Porto has a personality that is quite unlike any other city I’ve visited. Its grand past is ever present even if it feels as faded as Kris Kristofferson’s denims. Pristine buildings front alleys where you might expect to encounter ladies of the night wearing cleavage rich bustiers and with scarlet plumes in their beehive hair or even down at heel writers praying absinthe will unlock wondrous words from their cerebral prisons.
Porto is atmosphere rich; a city of quirks with an artistically bohemian swagger.
Like an exhibition of captured aliens, these guys live on the opposite end of the artistic scale from the neoclassical town hall which they front. Klaatu barada niktu.
A liquid Porto Town Hall, maybe as seen after a liquid lunch. But in this case reflected in one of the fountains on Avenida dos Aliados.
Sunlight dancing on a river always does it for me. Add an old port wine boat on the Douro River to the sparkly, sunny scene and I’m in my element. Add a glass of port wine and you might as well cement me into position.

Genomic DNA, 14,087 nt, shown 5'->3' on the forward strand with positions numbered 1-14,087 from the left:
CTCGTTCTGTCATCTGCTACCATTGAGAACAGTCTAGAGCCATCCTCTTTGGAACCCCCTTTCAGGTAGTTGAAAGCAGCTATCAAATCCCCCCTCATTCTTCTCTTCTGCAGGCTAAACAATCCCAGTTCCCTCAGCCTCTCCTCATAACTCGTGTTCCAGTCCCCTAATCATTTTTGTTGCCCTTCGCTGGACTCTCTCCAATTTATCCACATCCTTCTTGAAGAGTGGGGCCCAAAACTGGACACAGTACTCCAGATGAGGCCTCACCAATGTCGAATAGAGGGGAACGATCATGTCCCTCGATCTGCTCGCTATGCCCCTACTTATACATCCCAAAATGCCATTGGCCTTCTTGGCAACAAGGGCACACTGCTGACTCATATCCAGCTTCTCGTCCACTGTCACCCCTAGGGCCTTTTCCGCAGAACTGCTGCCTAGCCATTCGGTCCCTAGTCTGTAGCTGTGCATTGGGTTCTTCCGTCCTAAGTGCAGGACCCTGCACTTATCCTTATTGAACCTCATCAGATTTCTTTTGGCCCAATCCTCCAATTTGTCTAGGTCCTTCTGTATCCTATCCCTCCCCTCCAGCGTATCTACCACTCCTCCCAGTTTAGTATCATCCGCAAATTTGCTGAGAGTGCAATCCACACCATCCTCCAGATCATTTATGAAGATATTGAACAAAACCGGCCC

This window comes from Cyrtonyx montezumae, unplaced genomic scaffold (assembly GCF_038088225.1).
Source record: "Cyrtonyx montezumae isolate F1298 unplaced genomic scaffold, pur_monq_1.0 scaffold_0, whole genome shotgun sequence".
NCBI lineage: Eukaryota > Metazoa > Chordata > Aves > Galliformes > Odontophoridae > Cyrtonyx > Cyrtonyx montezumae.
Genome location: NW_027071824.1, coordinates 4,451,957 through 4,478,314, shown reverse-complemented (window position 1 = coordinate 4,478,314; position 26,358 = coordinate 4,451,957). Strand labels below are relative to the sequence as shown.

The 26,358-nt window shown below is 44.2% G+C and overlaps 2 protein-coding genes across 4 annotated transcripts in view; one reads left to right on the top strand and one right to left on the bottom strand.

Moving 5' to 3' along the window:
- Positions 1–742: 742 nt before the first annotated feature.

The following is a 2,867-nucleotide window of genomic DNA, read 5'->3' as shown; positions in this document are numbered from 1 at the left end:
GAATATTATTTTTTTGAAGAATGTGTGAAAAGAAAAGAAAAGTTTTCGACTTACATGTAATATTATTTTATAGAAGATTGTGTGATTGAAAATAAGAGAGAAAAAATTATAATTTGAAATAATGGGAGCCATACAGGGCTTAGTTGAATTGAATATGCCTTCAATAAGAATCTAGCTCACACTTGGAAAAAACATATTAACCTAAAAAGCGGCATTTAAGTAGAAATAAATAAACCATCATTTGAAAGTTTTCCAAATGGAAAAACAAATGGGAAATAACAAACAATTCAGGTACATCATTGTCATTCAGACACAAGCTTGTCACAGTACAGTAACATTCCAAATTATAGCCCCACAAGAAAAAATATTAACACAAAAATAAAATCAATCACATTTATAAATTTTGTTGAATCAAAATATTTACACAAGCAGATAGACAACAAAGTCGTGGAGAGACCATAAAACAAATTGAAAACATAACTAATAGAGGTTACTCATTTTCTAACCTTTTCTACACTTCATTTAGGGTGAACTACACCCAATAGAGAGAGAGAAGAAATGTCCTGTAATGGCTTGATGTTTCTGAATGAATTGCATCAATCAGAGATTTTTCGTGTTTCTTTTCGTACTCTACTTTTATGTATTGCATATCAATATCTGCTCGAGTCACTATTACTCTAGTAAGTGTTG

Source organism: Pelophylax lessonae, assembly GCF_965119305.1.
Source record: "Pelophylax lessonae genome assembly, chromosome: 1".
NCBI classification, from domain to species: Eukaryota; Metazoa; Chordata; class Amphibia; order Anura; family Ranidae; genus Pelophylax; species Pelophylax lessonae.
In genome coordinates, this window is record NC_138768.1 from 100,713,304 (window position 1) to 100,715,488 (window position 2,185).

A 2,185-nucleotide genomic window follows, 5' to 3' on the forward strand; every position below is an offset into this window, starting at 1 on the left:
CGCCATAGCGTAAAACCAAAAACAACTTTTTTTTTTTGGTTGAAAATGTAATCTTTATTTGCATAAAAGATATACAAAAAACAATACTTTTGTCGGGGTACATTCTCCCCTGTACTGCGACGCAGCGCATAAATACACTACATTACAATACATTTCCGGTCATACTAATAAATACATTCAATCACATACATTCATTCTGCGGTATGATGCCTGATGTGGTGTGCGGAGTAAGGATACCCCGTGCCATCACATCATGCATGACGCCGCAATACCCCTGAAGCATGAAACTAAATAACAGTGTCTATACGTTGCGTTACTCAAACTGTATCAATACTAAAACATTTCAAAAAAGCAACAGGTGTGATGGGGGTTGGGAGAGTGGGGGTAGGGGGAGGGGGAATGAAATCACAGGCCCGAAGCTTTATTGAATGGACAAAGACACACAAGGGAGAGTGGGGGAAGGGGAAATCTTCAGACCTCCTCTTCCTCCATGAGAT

The Dom Luis I bridge is like an industrial iron behemoth linking both sides of the river. It looks as though it could swallow up this cyclist and spit his bones into the Douro. This hard-as-girders metal monster should spoil the perfect Porto scenery… and yet it doesn’t. It looks right at home.
A sight that whooshed me back to my childhood when Sandeman used to advertise on TV . The enigmatic, shadowy Don was created by Scotsman George Massiot Brown in 1928. He signed his work as G. Massiot because French artists were the in thing at the time.
The old Dom Luis Bridge foundation… and a girl in a red coat and black boots. I just liked the look of this.
This shot says it all about Porto for me. The opulent Cathedral, a whipping post and a peasanty looking house with billowing washing and a creased faced old woman. Rich man, poor man.
Dom Luis I Bridge after dark – simply the golden gate. I was tempted to scrawl ‘Midas was here’ on the side of it.
Now this is what I call street art. These heavenly scenes are ten a penny in Porto.
It could be the 70s. Tony Curtis and Roger Moore could emerge from that rather snazzy building at any moment. Maybe that’s part of Porto’s indefinable charm – it’s difficult to tell what decade you’re in (wait till you get to the bars; I’ve never heard Tainted Love so much since my drunken nights at the Paddleboat Disco on Bute).